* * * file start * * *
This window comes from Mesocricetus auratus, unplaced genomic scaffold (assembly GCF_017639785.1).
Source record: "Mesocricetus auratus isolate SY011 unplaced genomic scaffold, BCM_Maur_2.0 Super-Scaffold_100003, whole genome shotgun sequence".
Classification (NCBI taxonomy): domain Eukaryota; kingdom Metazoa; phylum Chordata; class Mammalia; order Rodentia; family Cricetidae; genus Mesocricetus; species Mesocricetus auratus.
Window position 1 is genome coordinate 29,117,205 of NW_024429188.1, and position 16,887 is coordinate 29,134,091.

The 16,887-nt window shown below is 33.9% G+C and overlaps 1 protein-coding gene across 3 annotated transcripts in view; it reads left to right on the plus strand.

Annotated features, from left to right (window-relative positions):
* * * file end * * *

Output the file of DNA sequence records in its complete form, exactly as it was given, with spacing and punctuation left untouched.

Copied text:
This window comes from Mesocricetus auratus, unplaced genomic scaffold (assembly GCF_017639785.1).
Source record: "Mesocricetus auratus isolate SY011 unplaced genomic scaffold, BCM_Maur_2.0 Super-Scaffold_100003, whole genome shotgun sequence".
Classification (NCBI taxonomy): domain Eukaryota; kingdom Metazoa; phylum Chordata; class Mammalia; order Rodentia; family Cricetidae; genus Mesocricetus; species Mesocricetus auratus.
Window position 1 is genome coordinate 29,117,205 of NW_024429188.1, and position 16,887 is coordinate 29,134,091.

The 16,887-nt window shown below is 33.9% G+C and overlaps 1 protein-coding gene across 3 annotated transcripts in view; it reads left to right on the plus strand.

Annotated features, from left to right (window-relative positions):